Greg McKeown, business consultant and author of Essentialism: The Disciplined Pursuit Of Less, highlights what psychologists call ‘decision fatigue’ as a cause of stress: the considerable leisure opportunities we have open to us today have led to an inability to prioritise what truly makes us happy. His ‘essentialist’ philosophy – “an essential read for anyone who wants to regain control of their health, wellbeing and happiness,” according to none other than Arianna Huffington, “Is not,” he says, “about how to get more things done, it’s about how to get the right things done… how to live by design, not by default.” He advocates focusing your attention on fewer goals and saying ‘no’ to anything that deviates from them. After seeing his diary fill with other people’s meetings and realising he had no time to focus on his own projects, Jeff Weiner, CEO of LinkedIn, started turning down meeting invites and scheduling up to two blank hours in his diary every day – no phone calls, no meetings – so he could get things done. “If you don’t prioritise your life, someone else will,” says McKeown.
In my new book The Feelgood Plan, performance coach Dalton Wong says the key to wellbeing is dedicating a quarter of an hour to looking after yourself. “Take at least 15 minutes a day to put yourself first,” he says. “It’s only 1% of your day: it’s worth dedicating that time to looking after number one. You could make yourself a nourishing breakfast, take a walk in the park, call your best friend, have sex, you choose. Looking after yourself will improve your home life, work life and whole life.”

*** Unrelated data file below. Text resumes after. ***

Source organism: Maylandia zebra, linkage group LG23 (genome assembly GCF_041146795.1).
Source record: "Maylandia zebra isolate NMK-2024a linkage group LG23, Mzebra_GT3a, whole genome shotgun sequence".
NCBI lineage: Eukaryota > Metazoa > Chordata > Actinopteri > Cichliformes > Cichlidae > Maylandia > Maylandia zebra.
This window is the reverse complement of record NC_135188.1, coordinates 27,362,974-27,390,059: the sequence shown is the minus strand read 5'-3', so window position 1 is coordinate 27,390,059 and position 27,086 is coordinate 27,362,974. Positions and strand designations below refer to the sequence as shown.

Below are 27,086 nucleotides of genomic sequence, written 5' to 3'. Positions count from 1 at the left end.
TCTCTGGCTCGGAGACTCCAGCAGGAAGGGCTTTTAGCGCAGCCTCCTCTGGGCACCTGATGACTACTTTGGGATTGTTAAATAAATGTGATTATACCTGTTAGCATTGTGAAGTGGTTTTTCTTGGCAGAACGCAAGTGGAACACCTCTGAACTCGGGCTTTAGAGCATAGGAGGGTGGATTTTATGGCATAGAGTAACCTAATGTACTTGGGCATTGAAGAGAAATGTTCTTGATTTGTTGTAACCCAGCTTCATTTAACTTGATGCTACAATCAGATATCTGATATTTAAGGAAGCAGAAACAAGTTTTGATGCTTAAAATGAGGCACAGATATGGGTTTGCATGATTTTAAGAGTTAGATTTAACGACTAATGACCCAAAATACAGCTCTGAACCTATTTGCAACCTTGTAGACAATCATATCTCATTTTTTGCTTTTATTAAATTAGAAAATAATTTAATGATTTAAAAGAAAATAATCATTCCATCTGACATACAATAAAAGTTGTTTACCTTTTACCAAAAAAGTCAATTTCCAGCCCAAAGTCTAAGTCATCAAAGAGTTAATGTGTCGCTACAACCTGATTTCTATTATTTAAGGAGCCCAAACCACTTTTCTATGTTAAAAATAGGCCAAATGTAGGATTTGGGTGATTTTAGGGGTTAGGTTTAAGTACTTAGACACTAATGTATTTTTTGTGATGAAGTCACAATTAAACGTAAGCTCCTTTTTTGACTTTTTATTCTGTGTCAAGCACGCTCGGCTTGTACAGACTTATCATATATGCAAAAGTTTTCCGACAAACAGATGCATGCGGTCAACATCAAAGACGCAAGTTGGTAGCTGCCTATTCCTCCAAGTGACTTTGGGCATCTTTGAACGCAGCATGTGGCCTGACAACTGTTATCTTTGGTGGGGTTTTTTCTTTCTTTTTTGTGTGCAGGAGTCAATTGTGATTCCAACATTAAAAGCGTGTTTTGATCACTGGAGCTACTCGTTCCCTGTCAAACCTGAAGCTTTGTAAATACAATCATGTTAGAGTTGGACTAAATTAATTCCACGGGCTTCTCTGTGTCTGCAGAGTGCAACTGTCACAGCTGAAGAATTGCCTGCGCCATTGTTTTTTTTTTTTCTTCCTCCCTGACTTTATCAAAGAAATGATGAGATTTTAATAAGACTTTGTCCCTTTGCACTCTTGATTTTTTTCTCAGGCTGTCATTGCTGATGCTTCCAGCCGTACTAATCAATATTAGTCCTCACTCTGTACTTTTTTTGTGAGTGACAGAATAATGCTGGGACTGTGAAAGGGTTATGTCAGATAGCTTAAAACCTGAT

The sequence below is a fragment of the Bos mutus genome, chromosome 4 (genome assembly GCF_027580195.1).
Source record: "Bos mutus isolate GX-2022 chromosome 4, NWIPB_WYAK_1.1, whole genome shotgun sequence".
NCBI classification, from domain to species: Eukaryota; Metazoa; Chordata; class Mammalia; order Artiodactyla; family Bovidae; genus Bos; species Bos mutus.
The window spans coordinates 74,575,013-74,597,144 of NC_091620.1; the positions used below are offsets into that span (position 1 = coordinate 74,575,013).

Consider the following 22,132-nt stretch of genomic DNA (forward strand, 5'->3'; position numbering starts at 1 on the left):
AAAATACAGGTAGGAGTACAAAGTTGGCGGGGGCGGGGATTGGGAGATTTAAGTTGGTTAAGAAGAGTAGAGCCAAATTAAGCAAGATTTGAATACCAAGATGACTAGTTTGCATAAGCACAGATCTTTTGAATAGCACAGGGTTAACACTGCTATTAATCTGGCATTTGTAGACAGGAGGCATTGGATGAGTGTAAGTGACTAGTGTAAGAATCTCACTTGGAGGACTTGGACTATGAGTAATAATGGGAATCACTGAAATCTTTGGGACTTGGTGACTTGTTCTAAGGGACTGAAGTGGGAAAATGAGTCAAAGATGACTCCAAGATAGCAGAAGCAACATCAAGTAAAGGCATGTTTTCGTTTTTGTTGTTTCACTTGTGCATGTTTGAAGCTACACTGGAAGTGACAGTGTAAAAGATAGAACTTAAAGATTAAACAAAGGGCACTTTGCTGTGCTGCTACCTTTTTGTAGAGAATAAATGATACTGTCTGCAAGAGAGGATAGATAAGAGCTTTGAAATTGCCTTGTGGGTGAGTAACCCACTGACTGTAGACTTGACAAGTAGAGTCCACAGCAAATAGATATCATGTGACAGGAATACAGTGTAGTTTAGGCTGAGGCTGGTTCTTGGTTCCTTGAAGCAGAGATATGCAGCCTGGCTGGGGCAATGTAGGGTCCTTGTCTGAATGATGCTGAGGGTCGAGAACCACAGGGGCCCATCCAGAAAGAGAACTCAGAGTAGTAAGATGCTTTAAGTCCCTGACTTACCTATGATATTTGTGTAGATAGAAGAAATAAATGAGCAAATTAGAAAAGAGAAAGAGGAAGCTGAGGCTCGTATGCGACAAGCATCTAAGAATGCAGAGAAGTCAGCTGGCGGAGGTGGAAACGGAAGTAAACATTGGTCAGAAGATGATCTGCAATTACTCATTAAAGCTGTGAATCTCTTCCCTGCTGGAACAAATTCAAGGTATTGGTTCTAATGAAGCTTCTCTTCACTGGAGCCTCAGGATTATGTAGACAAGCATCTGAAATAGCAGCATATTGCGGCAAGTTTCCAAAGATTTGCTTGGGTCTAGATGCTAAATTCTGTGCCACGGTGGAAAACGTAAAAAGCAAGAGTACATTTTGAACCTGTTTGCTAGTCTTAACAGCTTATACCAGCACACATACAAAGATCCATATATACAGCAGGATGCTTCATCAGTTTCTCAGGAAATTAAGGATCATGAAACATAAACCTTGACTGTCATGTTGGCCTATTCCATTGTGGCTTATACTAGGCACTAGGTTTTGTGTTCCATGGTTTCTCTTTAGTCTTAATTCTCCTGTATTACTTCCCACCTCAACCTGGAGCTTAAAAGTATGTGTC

Human beings have never had so much access to so much information so easily. It’s no wonder we’re being stretched in all directions and getting caught up in everyone else’s lives while failing to prioritise our own. As McKeown says, “The overwhelming reality is: we live in a world where almost everything is worthless and a very few things are exceptionally valuable.” Now is the time to discover what is truly valuable to us and ensure that’s what we spend our precious moments doing.